Claiming back Inheritance Tax (IHT) if house prices have dropped

Claiming back Inheritance Tax (IHT) if house prices have dropped

14:28 PM, 27th October 2010, About 14 years ago

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Families and friends of someone who has died that have paid out Inheritance Tax (IHT) on land or a home that was sold for less than the value of the property when they took over ownership can reclaim some or all of the tax they paid.

Many property sellers are unaware that they can benefit from this little known IHT tax break by making a claim under the little-known ‘sale of land relief rules’.

This tax strategy that could save some taxpayers thousands of pounds is detailed on the HM Revenue and Customs (HMRC) web site, but the catch is unless you know about the rules, you don’t know where to look and the taxman won’t tell you.

Basically, sale of land relief rules say providing the date of death was four years ago or less, if the valuation for IHT was higher than the sale price, the taxpayer can switch the values.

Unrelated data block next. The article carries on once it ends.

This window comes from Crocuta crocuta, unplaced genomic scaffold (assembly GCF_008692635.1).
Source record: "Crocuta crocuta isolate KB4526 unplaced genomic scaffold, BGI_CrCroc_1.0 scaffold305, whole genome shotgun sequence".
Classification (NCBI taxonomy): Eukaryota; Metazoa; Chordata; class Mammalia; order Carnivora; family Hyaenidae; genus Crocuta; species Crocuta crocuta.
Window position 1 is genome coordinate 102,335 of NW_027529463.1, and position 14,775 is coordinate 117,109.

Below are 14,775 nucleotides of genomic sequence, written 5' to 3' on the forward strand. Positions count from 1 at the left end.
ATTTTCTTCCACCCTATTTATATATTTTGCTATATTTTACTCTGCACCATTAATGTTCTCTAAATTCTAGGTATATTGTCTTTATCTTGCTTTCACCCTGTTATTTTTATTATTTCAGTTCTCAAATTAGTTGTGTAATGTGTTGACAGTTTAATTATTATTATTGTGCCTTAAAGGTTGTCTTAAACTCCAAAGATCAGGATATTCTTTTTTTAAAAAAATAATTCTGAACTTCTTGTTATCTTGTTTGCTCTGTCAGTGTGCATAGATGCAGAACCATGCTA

The advantage to the taxpayer is if the property has dropped in price during that time, IHT is paid on the lower value and the difference between the tax paid to HMRC and the tax due on the new valuation must be refunded with interest.

Claims are only accepted if the sale value is either £1,000 or 5% below the value on death, whichever is the least.

Don’t worry if the property value went up – the taxman cannot come after you for more cash.

But there is a catch.

If more than one property was inherited and sold but only one valuation has gone down and the others have gone up, then all the property is reassessed for IHT and the taxpayer could end up paying more.

House price rise figures are misleading – although many homes have increased in value over the past year, many are still valued at below their peak of four years ago.

According to guidance given to tax inspectors, sale of land relief is calculated like this:

T died in August 2007. T’s house was part of his estate that was valued at £200,000 to calculate Inheritance Tax.

In December 2009, T’s executors sold the house on the open market for £150,000.

The executors claimed sale of land relief. The date of death value of the house for IHT was switched with the sale price to bring down the taxable amount for IHT to £150,000.

Because the £50,000 was more than £1,000 or 5% of the value on death (£10,000), the claim was allowed giving T’s heirs a rebate of £50,000 x 40% in Inheritance Tax, or £20,000.


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